reportVenture capital funding
2.1 Venture Capital Funding of Nanotechnology
Start-ups and spin-offs are a vital means of commercialising research. New companies require finance to allow them to develop and grow their operations, which should be the point at which venture capital enters the fray. The best venture capitalists should also add value to investee companies beyond simply finance, providing industrial experience, contacts and – not least – momentum. This is especially so in nanotechnology, which often has longer development times and higher costs than an equivalent IT business.
The economic downturn has adversely affected new fund raising in the US and Europe, though not eliminating it all together. Other trends affecting all venture capital investment include a tightening of exit markets – particularly IPOs. There is some evidence that the value of individual early stage funding rounds is increasing, which may raise the threshold for receiving venture capital. The drop in fund raising may also be a consequence of natural funding cycles, with a number of VCs having already raised sufficient funds for the near term. Index Ventures raising of a €350 million fund in early 2009 also indicated that funding has not ceased altogether.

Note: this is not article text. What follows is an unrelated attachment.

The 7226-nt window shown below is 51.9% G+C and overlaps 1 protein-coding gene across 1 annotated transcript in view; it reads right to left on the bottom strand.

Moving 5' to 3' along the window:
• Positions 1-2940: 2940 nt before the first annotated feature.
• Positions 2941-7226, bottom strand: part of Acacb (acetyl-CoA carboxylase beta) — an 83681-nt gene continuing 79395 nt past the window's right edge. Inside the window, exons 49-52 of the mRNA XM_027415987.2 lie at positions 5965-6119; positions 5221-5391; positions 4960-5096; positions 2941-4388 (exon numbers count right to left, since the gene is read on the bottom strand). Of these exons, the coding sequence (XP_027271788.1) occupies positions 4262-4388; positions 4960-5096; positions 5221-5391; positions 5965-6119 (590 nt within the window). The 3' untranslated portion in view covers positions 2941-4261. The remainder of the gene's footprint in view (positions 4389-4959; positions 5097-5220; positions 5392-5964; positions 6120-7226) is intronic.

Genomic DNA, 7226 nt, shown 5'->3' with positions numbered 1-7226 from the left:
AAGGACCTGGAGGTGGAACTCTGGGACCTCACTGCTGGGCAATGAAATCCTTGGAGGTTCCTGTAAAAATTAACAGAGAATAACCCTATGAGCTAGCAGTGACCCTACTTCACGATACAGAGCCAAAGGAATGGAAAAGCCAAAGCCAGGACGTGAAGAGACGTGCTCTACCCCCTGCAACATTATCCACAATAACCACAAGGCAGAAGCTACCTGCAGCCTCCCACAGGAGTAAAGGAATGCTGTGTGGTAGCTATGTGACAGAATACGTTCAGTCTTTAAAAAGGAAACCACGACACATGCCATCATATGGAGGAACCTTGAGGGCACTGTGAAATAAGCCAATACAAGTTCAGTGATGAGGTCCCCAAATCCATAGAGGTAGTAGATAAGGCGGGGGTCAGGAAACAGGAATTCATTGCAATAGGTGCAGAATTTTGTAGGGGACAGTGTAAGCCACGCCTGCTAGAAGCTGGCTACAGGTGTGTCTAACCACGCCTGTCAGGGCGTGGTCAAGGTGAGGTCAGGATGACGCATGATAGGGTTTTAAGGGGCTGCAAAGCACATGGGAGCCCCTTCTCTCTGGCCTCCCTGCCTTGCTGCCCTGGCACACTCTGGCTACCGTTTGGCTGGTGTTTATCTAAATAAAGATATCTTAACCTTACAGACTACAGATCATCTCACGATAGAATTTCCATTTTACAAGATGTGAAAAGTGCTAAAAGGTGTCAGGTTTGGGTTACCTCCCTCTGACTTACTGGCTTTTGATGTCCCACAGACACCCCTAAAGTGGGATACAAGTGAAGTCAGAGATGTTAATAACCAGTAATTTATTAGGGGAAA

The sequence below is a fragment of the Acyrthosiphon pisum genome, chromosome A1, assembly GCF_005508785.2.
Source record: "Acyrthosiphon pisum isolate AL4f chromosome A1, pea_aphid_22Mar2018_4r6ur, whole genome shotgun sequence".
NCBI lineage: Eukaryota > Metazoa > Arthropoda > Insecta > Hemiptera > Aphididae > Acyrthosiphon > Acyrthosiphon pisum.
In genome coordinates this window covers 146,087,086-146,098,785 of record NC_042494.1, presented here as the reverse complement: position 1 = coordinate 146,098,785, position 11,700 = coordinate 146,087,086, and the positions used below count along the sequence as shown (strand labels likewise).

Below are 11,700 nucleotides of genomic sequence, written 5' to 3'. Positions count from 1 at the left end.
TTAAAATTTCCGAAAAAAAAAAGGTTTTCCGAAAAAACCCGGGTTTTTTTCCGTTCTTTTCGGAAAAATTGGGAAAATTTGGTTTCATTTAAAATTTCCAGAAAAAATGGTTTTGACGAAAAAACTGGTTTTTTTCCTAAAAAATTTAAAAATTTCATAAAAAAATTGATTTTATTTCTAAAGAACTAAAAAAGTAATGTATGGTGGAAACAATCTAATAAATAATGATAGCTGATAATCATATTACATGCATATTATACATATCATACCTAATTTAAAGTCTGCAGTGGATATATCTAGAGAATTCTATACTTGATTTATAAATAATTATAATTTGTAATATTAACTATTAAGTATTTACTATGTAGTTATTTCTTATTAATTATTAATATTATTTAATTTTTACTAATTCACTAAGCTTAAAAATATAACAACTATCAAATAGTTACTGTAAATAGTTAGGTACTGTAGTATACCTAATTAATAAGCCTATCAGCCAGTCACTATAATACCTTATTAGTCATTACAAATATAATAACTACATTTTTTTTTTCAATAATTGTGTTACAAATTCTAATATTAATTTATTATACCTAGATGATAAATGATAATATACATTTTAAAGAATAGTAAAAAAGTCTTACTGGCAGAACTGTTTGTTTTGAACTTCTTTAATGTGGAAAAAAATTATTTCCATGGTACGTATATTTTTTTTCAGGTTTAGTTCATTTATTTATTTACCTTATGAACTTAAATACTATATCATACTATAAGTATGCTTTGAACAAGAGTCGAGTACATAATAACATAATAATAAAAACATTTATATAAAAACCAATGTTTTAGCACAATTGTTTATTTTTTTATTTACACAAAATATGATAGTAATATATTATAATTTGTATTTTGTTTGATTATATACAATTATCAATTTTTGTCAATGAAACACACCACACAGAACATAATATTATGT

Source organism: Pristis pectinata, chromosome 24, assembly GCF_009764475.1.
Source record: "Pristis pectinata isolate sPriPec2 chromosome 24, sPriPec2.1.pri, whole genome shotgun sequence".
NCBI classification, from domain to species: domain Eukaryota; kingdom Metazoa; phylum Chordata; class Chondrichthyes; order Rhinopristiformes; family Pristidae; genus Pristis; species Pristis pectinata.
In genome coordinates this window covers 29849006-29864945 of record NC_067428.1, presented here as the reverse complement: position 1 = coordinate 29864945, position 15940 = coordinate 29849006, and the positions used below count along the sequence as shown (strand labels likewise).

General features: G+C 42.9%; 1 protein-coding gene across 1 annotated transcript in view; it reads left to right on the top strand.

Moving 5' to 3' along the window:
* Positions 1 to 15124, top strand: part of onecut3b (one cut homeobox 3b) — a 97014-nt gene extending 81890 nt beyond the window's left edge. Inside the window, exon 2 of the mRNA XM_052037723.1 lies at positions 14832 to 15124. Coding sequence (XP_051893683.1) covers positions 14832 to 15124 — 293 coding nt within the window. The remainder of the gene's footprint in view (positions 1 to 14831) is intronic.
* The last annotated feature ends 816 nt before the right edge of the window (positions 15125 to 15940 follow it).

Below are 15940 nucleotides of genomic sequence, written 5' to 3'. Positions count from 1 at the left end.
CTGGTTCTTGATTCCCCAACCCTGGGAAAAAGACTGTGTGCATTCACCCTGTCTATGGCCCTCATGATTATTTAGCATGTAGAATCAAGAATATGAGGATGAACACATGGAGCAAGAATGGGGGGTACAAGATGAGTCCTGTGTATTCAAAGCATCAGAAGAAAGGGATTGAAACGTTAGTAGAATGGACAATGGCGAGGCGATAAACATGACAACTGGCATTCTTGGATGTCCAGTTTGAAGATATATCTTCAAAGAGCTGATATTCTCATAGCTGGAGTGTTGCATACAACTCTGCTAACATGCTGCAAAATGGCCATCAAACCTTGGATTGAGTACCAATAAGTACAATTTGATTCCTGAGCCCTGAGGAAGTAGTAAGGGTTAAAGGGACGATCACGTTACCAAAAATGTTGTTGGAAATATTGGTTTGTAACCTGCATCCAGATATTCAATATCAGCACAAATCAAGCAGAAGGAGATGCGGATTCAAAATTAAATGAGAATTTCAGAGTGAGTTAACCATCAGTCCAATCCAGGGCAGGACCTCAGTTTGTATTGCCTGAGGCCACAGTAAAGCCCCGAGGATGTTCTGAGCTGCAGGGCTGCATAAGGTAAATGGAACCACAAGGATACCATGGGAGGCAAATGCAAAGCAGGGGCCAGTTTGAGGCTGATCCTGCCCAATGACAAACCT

Investment in nanotechnology-focused venture capital in Europe has historically been a small fraction of that of the US. An annual average is of the order of €20 – 40 million, and this level appears to have been maintained in 2008 with four deals alone accounting for investments of €24 million. 2009 has already seen a substantial investment, with Oxford Nanopore (UK) receiving approximately € 16.3 million from a strategic industrial partner and an undisclosed private investor.
Increased investment will occur when the perceived likelihood of investment success increases. With that in mind, three successful exits in 2008/9; Nanoco, OptoGaN, and most notably A123 Systems provide some encouragement.
Investors themselves maintain an interest in nanotechnology not as an investment class in itself, but as one of a number of emerging technologies that affect other classes, such as clean tech or electronics. For the most part there are not nanotechnology-specific factors that concern investors; the primary issue for this, as with all areas, is that portfolio companies are able to withstand the current economic downturn.
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